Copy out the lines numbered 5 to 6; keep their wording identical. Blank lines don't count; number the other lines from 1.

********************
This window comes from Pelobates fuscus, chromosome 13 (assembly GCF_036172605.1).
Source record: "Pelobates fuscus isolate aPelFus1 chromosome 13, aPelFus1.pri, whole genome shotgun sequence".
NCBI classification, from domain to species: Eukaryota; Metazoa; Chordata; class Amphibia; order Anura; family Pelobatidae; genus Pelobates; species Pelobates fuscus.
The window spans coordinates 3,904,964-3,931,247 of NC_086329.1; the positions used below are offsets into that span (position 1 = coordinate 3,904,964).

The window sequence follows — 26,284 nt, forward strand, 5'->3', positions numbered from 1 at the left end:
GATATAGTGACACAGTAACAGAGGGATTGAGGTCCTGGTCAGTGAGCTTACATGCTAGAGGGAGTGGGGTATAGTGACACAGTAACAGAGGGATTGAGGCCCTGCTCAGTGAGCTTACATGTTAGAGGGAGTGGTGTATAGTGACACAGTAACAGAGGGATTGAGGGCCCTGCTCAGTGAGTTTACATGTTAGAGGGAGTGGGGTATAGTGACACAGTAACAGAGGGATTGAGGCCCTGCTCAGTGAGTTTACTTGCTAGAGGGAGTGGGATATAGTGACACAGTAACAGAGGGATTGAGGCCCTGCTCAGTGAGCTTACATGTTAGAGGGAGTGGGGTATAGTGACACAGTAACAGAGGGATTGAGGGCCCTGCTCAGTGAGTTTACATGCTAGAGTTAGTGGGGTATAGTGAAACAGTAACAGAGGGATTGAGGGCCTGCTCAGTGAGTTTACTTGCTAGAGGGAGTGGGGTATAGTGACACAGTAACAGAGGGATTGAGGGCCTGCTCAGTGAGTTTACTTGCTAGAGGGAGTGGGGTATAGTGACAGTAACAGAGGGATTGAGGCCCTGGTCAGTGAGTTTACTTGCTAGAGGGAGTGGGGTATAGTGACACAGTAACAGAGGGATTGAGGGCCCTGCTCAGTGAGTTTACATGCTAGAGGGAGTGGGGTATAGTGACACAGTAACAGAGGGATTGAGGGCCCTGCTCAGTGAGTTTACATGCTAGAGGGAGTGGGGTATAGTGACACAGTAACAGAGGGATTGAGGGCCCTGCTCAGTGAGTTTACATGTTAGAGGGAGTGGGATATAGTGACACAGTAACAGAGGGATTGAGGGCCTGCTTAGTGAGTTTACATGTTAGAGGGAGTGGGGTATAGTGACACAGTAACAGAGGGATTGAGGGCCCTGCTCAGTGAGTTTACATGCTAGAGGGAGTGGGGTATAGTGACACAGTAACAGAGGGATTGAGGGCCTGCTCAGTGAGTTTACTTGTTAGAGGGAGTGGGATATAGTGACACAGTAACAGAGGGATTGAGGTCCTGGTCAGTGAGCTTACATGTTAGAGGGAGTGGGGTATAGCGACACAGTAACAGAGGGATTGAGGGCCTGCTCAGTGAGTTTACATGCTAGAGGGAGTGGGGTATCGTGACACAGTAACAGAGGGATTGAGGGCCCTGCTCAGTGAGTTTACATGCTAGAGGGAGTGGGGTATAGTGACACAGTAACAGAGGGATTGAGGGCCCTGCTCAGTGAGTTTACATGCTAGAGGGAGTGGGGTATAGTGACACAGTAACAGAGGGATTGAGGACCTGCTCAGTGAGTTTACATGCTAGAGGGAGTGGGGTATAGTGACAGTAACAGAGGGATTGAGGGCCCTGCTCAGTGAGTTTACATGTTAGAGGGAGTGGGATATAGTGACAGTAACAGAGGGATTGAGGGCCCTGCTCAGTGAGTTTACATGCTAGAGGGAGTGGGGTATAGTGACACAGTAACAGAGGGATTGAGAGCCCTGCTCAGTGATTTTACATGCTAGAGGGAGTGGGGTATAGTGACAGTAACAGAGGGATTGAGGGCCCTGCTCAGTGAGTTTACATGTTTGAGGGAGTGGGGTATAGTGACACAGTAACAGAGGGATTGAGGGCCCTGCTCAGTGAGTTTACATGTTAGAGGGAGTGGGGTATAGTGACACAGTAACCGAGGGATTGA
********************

The window sequence follows — 26,284 nt, forward strand, 5'->3', positions numbered from 1 at the left end:
GATATAGTGACACAGTAACAGAGGGATTGAGGTCCTGGTCAGTGAGCTTACATGCTAGAGGGAGTGGGGTATAGTGACACAGTAACAGAGGGATTGAGGCCCTGCTCAGTGAGCTTACATGTTAGAGGGAGTGGTGTATAGTGACACAGTAACAGAGGGATTGAGGGCCCTGCTCAGTGAGTTTACATGTTAGAGGGAGTGGGGTATAGTGACACAGTAACAGAGGGATTGAGGCCCTGCTCAGTGAGTTTACTTGCTAGAGGGAGTGGGATATAGTGACACAGTAACAGAGGGATTGAGGCCCTGCTCAGTGAGCTTACATGTTAGAGGGAGTGGGGTATAGTGACACAGTAACAGAGGGATTGAGGGCCCTGCTCAGTGAGTTTACATGCTAGAGTTAGTGGGGTATAGTGAAACAGTAACAGAGGGATTGAGGGCCTGCTCAGTGAGTTTACTTGCTAGAGGGAGTGGGGTATAGTGACACAGTAACAGAGGGATTGAGGGCCTGCTCAGTGAGTTTACTTGCTAGAGGGAGTGGGGTATAGTGACAGTAACAGAGGGATTGAGGCCCTGGTCAGTGAGTTTACTTGCTAGAGGGAGTGGGGTATAGTGACACAGTAACAGAGGGATTGAGGGCCCTGCTCAGTGAGTTTACATGCTAGAGGGAGTGGGGTATAGTGACACAGTAACAGAGGGATTGAGGGCCCTGCTCAGTGAGTTTACATGCTAGAGGGAGTGGGGTATAGTGACACAGTAACAGAGGGATTGAGGGCCCTGCTCAGTGAGTTTACATGTTAGAGGGAGTGGGATATAGTGACACAGTAACAGAGGGATTGAGGGCCTGCTTAGTGAGTTTACATGTTAGAGGGAGTGGGGTATAGTGACACAGTAACAGAGGGATTGAGGGCCCTGCTCAGTGAGTTTACATGCTAGAGGGAGTGGGGTATAGTGACACAGTAACAGAGGGATTGAGGGCCTGCTCAGTGAGTTTACTTGTTAGAGGGAGTGGGATATAGTGACACAGTAACAGAGGGATTGAGGTCCTGGTCAGTGAGCTTACATGTTAGAGGGAGTGGGGTATAGCGACACAGTAACAGAGGGATTGAGGGCCTGCTCAGTGAGTTTACATGCTAGAGGGAGTGGGGTATCGTGACACAGTAACAGAGGGATTGAGGGCCCTGCTCAGTGAGTTTACATGCTAGAGGGAGTGGGGTATAGTGACACAGTAACAGAGGGATTGAGGGCCCTGCTCAGTGAGTTTACATGCTAGAGGGAGTGGGGTATAGTGACACAGTAACAGAGGGATTGAGGACCTGCTCAGTGAGTTTACATGCTAGAGGGAGTGGGGTATAGTGACAGTAACAGAGGGATTGAGGGCCCTGCTCAGTGAGTTTACATGTTAGAGGGAGTGGGATATAGTGACAGTAACAGAGGGATTGAGGGCCCTGCTCAGTGAGTTTACATGCTAGAGGGAGTGGGGTATAGTGACACAGTAACAGAGGGATTGAGAGCCCTGCTCAGTGATTTTACATGCTAGAGGGAGTGGGGTATAGTGACAGTAACAGAGGGATTGAGGGCCCTGCTCAGTGAGTTTACATGTTTGAGGGAGTGGGGTATAGTGACACAGTAACAGAGGGATTGAGGGCCCTGCTCAGTGAGTTTACATGTTAGAGGGAGTGGGGTATAGTGACACAGTAACCGAGGGATTGA